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Logo of nihpaAbout Author manuscriptsSubmit a manuscriptHHS Public Access; Author Manuscript; Accepted for publication in peer reviewed journal;
Trends Neurosci. Author manuscript; available in PMC 2010 August 19.
Published in final edited form as:
PMCID: PMC2924161

The multiple personalities of h-channels


Concepts regarding the function of the hyperpolarization-activated current (Ih) in shaping the excitability of single cells and neuronal ensembles have been evolving rapidly following the recent cloning of genes that encode the underlying ‘h-channels’ – the HCN genes. This article reviews new information about the transcriptional regulation of these channels, highlighting novel studies that demonstrate short- and long-term modulation of HCN expression, and linking this modulation to mechanisms of neurological diseases.

The original persona of the hyperpolarization-activated current (Ih), which was first recognized in heart, retina and motor neurons [1,2], was already multifaceted and complex. This current, originally termed If for ‘funny’, was found to perform distinct functions in different cell populations, although the most prominent role – initially proposed following work on the cardiac sinoatrial node –was generation of rhythmic depolarization [3,4]. In the proposed scenario, membrane hyperpolarization following an action potential activated Ih, promoting cation entry into the cell and depolarization back towards threshold. The highly voltage-sensitive Ih de-activated concurrently with the progressive membrane depolarization, and was shut off as a new action potential was triggered. Finally, during the post-firing hyperpolarization, Ih re-activated, repeating the cycle: a pacemaker was born.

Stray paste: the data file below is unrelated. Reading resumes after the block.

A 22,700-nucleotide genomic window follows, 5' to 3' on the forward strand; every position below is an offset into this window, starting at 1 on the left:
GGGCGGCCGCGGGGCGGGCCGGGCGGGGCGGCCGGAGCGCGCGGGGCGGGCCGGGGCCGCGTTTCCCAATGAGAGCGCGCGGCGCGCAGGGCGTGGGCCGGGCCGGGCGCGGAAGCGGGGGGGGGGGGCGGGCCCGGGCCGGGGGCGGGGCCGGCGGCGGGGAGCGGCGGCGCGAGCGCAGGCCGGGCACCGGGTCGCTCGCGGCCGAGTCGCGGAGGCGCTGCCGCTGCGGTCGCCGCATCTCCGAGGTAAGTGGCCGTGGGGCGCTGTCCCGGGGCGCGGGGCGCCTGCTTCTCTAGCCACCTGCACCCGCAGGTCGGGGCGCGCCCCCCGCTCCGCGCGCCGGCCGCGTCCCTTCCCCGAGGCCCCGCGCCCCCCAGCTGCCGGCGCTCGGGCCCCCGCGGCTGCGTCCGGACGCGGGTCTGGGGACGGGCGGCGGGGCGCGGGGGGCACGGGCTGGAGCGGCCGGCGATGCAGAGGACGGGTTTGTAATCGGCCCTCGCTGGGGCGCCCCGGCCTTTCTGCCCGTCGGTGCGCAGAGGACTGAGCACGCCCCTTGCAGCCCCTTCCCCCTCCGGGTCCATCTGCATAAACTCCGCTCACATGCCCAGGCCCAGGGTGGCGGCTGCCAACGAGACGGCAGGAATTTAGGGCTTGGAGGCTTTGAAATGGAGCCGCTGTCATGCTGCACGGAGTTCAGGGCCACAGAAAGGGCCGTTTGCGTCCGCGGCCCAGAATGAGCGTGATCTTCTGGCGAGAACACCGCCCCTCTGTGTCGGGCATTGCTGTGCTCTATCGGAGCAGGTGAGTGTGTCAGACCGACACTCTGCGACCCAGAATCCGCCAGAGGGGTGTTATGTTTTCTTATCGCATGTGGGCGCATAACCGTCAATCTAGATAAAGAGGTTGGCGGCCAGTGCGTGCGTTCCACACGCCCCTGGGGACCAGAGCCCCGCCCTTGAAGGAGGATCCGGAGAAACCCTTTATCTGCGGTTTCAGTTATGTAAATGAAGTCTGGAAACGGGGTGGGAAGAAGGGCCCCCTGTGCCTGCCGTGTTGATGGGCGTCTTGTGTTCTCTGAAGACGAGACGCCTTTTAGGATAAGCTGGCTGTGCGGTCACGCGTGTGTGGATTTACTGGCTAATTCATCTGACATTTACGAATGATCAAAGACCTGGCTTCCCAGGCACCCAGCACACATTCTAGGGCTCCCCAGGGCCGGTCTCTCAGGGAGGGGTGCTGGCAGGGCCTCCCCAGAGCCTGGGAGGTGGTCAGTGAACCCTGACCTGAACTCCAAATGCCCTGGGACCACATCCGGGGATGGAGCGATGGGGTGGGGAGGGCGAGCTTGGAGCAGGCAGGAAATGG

Views on the ‘true personality’ of Ih, and the h-channels responsible for it, have been evolving ever since. The contribution of h-channels to cardiac pacemaking was soon questioned, because their slow kinetics and negative threshold of activation were deemed incompatible with the time-scale and voltage range of spontaneous electrical activity [5,6]. Thus, rather than driving diastolic depolarization, the primary role of Ih was proposed to be as a safety net, stabilizing membrane potential in a range where true pacemaking conductances could operate. Importantly, as the presence of h-channels was progressively recognized in neurons, analogous pacing functions in spontaneous oscillatory activity were proposed (e.g. in the thalamocortical network [7,8]). In addition, fundamental contributions to the regulation of resting potential, membrane input resistance and synaptic integration have been ascribed to Ih in neurons that are not spontaneously active, such as hippocampal CA1 and layer V cortical pyramidal neurons [914]. Accompanying this variety of functions, there has been a remarkable heterogeneity in the specific properties of Ih observed in different cell types with regards to kinetics, steady-state voltage dependence of activation, and sensitivity to cAMP.